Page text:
We're off into town, me and the little grandson. To wander around for the day and have a look at the lights.
He loves the bus, and it's just as well. Normally it's the one bus into Talbot Street. But, just for the craic, I have a gawk at the Bus Connects website, and the new routes they'll be introducing in the new year. I might be reading the map wrong but I think we need to take four buses and a camel to get us from home to outside the Irish Life Centre. I could swear I see the Leaning Tower of Pisa in the distance, behind a block of flats, when we're upstairs on the third bus.
But anyway, we're there.
- What do we need to get? I ask the little lad.
- Ch'istmas dumper, Ch'istmas t'ousers, a teddy bear for Baby Deezus!
We've a crib in the hall, at home. Every year, the older grandkids go up to the attic and bring it down and they all take turns or watch as they put in the donkeys, the shepherds, the two wise men - one of them's gone on the mitch - Mary, Joseph and the baby in his manger. There's a Spider-Man and a little Simba in there as well. Simba was half-chewed by one of the dogs a few years ago but he still looks happy enough to be back in Bethlehem.
Anyway, after the excitement of taking the thing down from the attic, I find the little lad alone at the crib, staring in.
- Baby Deezus tad, he says.
- He want a teddy bear.
So, that's our mission. We've to find a little plastic teddy bear for Jesus. No bother, I say to myself, there'll be loads of them in Smyths. And that's where we head.
I take hold of his hand and we're off. Across O'Connell Street, down Henry Street, we go under all the lights, past the stalls. I've been doing this for decades. He's not my child but my children's hands are his hand; the warmth, the size, the squeeze returned when I squeeze. I'm the happiest man on earth and there's a sadness right behind my eyes that's almost welcome. I ache for the past but I've this child right beside me.
Smyths is jammered and there's no sign of a little plastic teddy. There are real teddy bears, all shapes, sizes and facial expressions - some of those bears look like they'd buy and sell you - but there isn't one small enough to get in beside the baby in the crib.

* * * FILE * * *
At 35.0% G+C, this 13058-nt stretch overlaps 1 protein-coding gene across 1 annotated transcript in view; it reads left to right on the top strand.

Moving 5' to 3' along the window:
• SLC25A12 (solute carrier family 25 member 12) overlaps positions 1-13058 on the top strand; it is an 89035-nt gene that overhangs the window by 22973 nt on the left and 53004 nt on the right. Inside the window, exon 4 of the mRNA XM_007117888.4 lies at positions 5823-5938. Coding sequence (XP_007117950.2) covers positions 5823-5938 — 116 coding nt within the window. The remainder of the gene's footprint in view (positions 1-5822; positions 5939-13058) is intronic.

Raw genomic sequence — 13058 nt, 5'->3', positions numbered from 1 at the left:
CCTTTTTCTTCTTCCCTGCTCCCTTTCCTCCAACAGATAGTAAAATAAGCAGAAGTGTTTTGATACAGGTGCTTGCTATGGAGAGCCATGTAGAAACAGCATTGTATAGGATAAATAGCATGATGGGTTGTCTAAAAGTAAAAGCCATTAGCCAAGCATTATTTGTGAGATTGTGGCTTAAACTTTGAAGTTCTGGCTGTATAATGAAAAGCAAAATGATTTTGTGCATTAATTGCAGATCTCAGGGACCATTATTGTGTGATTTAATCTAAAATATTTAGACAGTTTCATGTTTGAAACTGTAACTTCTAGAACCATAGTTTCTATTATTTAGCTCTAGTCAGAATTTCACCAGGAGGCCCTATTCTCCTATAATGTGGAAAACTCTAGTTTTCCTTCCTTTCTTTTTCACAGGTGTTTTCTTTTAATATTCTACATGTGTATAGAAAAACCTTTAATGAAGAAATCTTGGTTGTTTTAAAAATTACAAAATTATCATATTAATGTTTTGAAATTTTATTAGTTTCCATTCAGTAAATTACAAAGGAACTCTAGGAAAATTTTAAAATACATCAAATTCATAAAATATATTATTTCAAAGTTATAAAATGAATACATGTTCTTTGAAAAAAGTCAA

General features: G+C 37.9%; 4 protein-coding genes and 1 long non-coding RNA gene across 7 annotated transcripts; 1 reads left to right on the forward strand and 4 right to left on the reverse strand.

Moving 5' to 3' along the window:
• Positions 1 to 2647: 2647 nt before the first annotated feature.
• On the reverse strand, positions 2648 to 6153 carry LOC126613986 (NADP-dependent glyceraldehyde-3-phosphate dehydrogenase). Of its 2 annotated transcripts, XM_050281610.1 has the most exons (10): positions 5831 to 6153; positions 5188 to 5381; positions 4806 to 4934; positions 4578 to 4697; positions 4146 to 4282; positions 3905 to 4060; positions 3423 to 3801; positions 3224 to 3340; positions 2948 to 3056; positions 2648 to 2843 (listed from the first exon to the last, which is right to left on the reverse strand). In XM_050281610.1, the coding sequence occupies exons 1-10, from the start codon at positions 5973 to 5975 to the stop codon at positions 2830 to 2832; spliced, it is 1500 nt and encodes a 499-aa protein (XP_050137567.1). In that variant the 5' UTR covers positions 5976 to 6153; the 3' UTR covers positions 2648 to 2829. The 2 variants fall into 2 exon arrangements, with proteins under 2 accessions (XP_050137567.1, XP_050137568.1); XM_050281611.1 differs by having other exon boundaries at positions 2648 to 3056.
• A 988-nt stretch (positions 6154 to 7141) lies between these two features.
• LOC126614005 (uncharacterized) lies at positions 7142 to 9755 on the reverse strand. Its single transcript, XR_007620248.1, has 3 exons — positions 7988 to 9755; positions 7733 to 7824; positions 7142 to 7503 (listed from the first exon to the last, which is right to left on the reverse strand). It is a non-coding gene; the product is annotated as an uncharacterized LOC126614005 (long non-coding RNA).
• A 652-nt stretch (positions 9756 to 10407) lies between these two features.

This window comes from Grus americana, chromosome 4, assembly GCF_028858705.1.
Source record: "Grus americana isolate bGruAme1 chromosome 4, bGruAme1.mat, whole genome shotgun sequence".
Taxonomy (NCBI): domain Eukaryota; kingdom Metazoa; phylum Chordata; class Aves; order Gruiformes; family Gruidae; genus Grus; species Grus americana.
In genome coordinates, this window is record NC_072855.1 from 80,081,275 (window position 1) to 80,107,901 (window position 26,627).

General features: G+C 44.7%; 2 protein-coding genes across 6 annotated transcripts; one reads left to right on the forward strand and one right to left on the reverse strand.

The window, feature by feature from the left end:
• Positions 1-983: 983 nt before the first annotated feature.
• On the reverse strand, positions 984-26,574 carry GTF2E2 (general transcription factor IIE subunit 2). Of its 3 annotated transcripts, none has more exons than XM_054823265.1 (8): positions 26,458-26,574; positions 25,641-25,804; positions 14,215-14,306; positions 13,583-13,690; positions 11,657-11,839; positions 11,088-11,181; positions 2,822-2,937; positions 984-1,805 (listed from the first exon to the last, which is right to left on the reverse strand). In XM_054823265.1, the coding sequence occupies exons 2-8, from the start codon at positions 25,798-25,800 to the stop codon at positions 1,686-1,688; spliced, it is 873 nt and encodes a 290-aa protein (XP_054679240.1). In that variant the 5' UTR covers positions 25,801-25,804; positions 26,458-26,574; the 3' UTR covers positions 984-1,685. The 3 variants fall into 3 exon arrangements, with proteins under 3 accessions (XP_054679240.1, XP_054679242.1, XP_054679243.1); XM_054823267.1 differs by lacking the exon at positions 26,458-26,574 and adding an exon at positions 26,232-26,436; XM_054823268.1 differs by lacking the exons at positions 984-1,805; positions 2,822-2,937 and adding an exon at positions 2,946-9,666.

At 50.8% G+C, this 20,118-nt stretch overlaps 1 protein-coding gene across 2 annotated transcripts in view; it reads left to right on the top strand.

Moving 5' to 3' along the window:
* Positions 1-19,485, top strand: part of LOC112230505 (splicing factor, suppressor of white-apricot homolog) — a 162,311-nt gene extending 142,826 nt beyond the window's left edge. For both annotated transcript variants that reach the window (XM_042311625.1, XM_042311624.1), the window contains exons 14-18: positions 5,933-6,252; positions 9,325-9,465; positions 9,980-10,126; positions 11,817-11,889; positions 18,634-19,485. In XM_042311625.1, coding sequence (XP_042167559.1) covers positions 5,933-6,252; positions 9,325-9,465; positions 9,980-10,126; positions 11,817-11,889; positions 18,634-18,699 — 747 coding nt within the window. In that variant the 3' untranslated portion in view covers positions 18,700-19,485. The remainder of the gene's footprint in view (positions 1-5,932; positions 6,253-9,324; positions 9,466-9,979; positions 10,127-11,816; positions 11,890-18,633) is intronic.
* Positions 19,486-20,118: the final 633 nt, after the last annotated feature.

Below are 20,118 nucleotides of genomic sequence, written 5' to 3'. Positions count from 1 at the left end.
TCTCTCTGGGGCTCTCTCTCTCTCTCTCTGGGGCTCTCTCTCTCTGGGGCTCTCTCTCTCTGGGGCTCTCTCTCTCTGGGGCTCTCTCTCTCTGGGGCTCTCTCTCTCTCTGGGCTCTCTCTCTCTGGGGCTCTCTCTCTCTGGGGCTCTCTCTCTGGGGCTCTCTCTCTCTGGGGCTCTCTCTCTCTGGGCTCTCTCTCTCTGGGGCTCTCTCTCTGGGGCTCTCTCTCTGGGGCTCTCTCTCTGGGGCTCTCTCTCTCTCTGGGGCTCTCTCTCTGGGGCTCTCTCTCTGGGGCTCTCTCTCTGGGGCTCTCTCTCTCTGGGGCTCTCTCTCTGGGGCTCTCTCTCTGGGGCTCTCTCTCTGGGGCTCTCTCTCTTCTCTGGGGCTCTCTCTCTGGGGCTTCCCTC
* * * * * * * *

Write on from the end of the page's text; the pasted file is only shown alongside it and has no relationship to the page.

We're standing there when some gobs***e runs into the back of my legs with a shopping trolley. It's agony and he stares at me, slack-jawed, like it's my fault - I threw my ankles in front of his vehicle. I can hear my father: "That's what makes him a gobs***e, son." Anyway, the magical thinking kicks in: I'm in pain, therefore we'll find a plastic teddy.
Therefore me a**e - we find nothing.
- We'll get the Christmas clothes, I say to the grandson. - Then we'll find the teddy. Is that a plan?
He nods, and we're off. He doesn't look disappointed, but I am. I remember my kids asking Santy for things that didn't actually exist, and Santy always managed to deliver. The least I can do is find a tiny teddy.
We get him his Christmas clobber. He's become a bit of a fashionista since last year. He isn't looking at the labels but he puts a jumper against his shirt and looks down.
- Clash, clash, clash, G'anda, he says, and hands it back.
We keep searching for Jesus's teddy - up and down Henry Street, Talbot Street. But no joy.
- Ah, well.
It's dark and time for home. I've had enough of the buses.
We get into the back of a taxi on Sackville Place. The little lad's grand, I think, but I feel a bit defeated. I close my eyes.
When I open them again we're crawling through Fairview and the little lad is pointing at something. I look - and see: there's a line of little toys glued to the panel above the driver's dashboard. There's a yellow New York taxi, there's a little dog, a cowboy - and a plastic teddy.
- Teddy bear for Baby Deezus!
I see the driver's eyes in the rearview. He's looking at the grandson. He leans forward, takes hold of the teddy. He pulls, and hands it back over his shoulder.
- There you go.
The little lad looks down at the bear on his palm.
- Baby Deezus will be happy, he says.
- Well, that makes me happy, says the driver.
I look at his eyes in the mirror. There's a sadness there, a story.
- Thanks, I say.
I see him lift his shoulders.
- Sure, it's Christmas.